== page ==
But it does have history: it began with Sean Connery and the first Bond film – Dr No. Producer Albert Broccoli and director Terence Young shopped at Turnbull & Asser, so when they found Connery they brought him to the store to show him where a real gentleman shopped. The relationship has kept going over the years, through the Broccoli family.
Growing your own umbrellas
Turnbull & Asser purposefully places special (and necessarily costly) restrictions on its shirt-making process. All the shirts are made in the UK, in factories owned by the firm. All the cotton cloths are designed in Jermyn Street and are unique to T&A (all 900 of them). Indeed the bespoke shirts are still made on Jermyn Street – the firm is one of the last, if not the last, to produce shirts on the famous London street.
For Turnbull & Asser, there are distinct advantages to owning your own production process. Without that, there’s no way Daniel Craig’s orders could have been fulfilled. You can’t stop the production process easily if it is offshore – you don’t know the people, they’re not driving distance away, they may even be in a different time zone.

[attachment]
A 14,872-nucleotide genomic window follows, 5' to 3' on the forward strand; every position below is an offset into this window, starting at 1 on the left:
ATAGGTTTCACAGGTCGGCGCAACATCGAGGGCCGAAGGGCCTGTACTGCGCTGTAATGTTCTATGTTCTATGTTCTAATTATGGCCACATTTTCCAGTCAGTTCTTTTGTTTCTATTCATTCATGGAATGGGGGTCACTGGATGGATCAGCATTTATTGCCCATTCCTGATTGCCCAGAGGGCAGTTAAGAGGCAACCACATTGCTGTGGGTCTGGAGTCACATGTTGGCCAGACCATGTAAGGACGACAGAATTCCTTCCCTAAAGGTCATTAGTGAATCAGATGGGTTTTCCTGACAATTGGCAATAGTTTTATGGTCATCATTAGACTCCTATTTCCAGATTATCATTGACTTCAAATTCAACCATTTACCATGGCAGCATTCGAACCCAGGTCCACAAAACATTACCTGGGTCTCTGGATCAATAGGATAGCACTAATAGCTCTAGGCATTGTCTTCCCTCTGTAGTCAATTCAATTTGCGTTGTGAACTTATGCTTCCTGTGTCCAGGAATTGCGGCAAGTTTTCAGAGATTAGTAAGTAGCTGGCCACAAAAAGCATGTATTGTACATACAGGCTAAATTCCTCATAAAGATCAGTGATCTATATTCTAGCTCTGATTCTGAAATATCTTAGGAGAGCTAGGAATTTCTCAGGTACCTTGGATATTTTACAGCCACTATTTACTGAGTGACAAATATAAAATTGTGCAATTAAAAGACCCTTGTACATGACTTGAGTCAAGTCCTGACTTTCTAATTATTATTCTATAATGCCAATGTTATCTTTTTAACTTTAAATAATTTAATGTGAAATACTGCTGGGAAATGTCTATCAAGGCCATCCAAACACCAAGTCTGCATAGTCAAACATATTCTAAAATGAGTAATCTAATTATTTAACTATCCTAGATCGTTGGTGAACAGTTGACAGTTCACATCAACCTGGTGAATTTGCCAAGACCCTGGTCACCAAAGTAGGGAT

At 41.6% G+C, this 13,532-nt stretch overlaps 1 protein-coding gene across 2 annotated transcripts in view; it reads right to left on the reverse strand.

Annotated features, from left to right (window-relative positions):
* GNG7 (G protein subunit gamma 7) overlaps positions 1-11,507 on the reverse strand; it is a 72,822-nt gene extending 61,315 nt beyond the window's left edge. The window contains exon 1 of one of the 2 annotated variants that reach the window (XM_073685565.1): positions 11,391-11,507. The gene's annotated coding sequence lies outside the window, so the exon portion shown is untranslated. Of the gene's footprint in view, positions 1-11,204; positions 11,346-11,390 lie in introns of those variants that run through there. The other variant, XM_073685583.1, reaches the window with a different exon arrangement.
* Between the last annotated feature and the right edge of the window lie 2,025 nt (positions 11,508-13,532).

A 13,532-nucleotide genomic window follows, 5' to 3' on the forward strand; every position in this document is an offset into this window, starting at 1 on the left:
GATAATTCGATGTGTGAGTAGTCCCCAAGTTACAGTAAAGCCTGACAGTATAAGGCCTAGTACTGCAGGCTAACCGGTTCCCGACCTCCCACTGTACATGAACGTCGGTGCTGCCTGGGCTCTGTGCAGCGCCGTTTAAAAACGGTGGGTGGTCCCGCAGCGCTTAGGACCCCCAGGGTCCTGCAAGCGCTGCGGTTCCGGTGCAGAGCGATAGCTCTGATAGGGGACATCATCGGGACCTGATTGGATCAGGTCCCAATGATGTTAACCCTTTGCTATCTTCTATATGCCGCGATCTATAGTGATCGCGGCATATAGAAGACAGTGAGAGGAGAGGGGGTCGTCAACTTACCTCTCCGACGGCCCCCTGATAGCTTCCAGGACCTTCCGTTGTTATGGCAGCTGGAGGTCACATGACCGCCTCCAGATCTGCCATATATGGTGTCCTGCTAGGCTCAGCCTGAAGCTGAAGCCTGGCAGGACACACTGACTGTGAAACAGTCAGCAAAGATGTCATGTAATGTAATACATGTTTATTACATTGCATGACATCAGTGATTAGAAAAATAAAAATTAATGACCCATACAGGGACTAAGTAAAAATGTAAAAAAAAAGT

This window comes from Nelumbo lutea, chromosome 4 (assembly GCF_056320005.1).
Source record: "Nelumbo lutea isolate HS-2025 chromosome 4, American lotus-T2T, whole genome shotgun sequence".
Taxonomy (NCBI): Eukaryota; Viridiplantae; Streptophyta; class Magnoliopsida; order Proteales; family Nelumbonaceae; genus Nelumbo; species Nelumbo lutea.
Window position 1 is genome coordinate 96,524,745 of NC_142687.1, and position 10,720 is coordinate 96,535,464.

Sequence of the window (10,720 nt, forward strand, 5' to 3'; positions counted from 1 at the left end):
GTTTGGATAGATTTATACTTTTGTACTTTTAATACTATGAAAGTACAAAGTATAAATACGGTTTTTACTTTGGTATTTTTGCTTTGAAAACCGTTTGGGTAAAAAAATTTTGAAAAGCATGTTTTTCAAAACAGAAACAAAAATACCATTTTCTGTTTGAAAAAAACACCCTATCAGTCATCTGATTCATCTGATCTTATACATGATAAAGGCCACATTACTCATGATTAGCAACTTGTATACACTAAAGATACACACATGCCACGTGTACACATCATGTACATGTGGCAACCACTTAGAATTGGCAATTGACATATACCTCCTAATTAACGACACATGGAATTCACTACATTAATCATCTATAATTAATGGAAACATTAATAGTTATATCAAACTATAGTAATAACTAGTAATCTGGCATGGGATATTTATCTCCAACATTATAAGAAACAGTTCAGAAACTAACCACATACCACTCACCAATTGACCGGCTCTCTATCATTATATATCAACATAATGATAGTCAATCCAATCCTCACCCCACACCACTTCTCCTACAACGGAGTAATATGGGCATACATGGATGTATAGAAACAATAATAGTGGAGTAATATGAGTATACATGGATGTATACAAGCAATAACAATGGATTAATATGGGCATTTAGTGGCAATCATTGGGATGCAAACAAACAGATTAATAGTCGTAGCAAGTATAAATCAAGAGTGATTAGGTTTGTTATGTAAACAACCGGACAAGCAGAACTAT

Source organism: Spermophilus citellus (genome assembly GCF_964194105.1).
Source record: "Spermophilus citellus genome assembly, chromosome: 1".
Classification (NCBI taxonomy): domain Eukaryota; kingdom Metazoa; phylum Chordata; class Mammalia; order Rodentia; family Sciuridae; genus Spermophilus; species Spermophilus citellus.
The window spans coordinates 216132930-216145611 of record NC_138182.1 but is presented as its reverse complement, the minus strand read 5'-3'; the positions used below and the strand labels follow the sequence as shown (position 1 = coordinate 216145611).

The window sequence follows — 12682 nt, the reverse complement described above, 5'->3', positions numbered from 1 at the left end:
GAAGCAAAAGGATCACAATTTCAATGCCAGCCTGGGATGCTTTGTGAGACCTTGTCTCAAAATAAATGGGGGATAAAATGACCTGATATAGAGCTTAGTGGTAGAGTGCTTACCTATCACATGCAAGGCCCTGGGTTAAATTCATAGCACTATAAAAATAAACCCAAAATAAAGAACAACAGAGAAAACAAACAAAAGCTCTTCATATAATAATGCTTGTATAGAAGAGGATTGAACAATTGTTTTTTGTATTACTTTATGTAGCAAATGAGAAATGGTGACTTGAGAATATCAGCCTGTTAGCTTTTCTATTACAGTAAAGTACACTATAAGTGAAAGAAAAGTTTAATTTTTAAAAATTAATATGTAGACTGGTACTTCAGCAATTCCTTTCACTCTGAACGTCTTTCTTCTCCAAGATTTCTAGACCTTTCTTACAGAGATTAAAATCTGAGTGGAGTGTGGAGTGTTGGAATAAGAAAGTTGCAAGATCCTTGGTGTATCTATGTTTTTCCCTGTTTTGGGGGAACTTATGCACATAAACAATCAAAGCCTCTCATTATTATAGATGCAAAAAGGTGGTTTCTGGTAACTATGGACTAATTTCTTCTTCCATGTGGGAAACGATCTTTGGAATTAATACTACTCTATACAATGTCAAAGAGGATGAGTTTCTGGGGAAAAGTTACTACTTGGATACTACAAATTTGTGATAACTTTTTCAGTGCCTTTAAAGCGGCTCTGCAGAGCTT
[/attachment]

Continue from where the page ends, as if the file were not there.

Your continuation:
“Our motto is, anything’s possible,” says Lowe-McKenzie.
“And we can put a label in our produce knowing exactly how it has been put together, which is easier with local and integrated production. We have complete control of the process. So many companies have lost that.”
The production process is part of an over-arching ethos at Turnbull & Asser, of ethical employment and sustainability. Which brings us onto another of the firm’s demanding clients: Prince Charles.